Longboard sliding is probably one of the trickiest skills to learn for a longboarder. Many riders slide either to control speed or as part of their riding style.
What are the best longboard setups for sliding? The best choice of gear depends a lot on your experience and sliding goals.
If you want to slide on your current board, however, the choice of wheel is crucial. Here are three of the best wheels for sliding:
In this article, I will deep dive into the key aspects of choosing the right longboard gear for sliding, including wheels, trucks, and decks. And I’ll end this post with a few no-nonsense recommendations for a helmet, good sliding gloves, and pads.
Longboard sliding requirements
While some riders never slide, there are several reasons to want to learn or master sliding, including:
- Controlling your speed when cruising or commuting
- Doing technical sliding and sophisticated freeride maneuvers
- Speed checking and corner drifting in downhill racing
Each goal leads to somewhat different needs in terms of gear, but in
- A deck with concave and/or rocker, creating foot pockets for a secure locked-in feel when sliding. Wheelbase and mount type are also important aspects depending on your level and the kind of sliding you do (see this section)
- 50º (or more) trucks for
goodbalance between stability and turn, unless you’re into high-speed downhill in which case you may go for smaller angles. You need strong trucks that won’t break under slide pressure and good quality bushings. See this section.
- Smooth wheels on the soft side for good balance between grip and slide ability. You want wheels that won’t wear out too fast (depends on the urethane formula). If you’re into high speed, you should go for harder wheels. See this section.
- Fast bearings that are also strong enough to not break when going sideways – though this is also affected by whether you have good sliding technique.
- Quality sliding gloves, a certified helmet, and if you’re relatively new to longboard sliding, some knee and elbow pads. See this section.
A good sliding longboard setup will typically cost in the $300-400 range (plus protection gear). Experienced riders will often tell you that you can slide on just about anything, which is true given the right skills. A nice slide setup, however, will make it easy for you to progress and may last longer – even though beginners may damage their first sliding wheels and bearings pretty quickly.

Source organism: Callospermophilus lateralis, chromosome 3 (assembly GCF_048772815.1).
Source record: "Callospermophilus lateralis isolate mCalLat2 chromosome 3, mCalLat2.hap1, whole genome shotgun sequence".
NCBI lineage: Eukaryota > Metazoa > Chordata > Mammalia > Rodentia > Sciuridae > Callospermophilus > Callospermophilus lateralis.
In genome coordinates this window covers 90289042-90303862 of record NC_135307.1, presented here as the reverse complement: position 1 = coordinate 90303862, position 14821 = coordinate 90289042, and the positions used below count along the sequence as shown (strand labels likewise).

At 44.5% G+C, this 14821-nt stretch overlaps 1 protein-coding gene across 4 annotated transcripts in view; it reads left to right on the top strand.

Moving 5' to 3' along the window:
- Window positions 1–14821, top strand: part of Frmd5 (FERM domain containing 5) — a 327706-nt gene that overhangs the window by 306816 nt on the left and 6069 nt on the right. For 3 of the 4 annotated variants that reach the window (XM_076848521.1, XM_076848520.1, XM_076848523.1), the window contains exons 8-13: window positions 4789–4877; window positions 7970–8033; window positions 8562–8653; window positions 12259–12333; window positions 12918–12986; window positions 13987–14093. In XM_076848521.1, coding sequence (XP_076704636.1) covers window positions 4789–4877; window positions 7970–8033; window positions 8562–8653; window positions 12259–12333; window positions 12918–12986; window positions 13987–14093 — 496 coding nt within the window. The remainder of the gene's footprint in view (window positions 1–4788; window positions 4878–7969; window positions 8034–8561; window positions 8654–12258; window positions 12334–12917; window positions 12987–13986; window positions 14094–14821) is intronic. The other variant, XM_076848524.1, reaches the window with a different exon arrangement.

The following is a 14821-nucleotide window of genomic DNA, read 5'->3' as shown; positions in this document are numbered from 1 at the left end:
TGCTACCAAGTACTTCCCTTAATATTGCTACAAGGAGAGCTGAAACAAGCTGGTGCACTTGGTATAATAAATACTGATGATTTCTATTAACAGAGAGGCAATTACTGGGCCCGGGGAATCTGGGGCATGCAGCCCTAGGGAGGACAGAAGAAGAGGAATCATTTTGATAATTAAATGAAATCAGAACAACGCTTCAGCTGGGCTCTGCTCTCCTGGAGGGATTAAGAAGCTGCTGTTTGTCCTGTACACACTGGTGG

A word about learning longboard sliding
Heelside speed checks (see this post for more) are a good way to first learn
You’ll experiment with different weight distribution, hanging your heels more and unload your weight off the rail until you successfully slide the 4 wheels.
An alternative way for initially getting into sliding is through glove-down slides, where you support yourself with your (gloved) hand on the ground. This technique helps you learn the mechanics of sliding while having your gravity center close to the floor, lowering the risk of falling.
Top longboard wheels for sliding
When discussing the best longboarding gear for sliding, the first topic that typically comes up is choice of wheels. Wheels are an essential factor in sliding – though not the only one, keep reading for more.
A very common question is, which is better for sliding, softer wheels or harder wheels? The answer is not cut-and-dry.
Soft wheel = more control, less speed
The main thing to understand is that softer wheels will kill more speed in a slide than a harder wheel as it deforms more and therefore tends to grip the road more. By “softer” and “harder” I mean 78A vs 84A for example (assuming the same wheel model).
Harder wheels, on the other hand, will be easier to break into a high-speed slide but will not shed as much speed as softer ones, since it deforms less – and hence grips less. Thus, harder wheels give you less control at high speed than softer wheels, which will slow you way more and feel much smoother when sliding.
At lower speeds, however, using a higher
Other wheel sliding characteristics
While durometer is key to a longboard wheel’s sliding ability, other important factors are wheel urethane formula, lip, shape, contact patch, and core placement.
Two wheels with the same
Wheels with round lips, smaller patches, and sideset core placement tend to slide better for common freeride sliding. Here again, however, the urethane formula can make a huge difference in terms of sliding characteristics.
Note that longboard deck size and height can also have an impact on the choice of sliding wheels. Really long and low decks (e.g.
Recommended sliding wheels
The following are 3 wheels you can’t go wrong with for getting into longboard sliding. Depending on your deck characteristics you may want to pick a different durometer.
Sector 9 B
Cult Classics 80A: these are very slidey – they slide for a long time – and still quite smooth. They’re
Best longboard trucks for sliding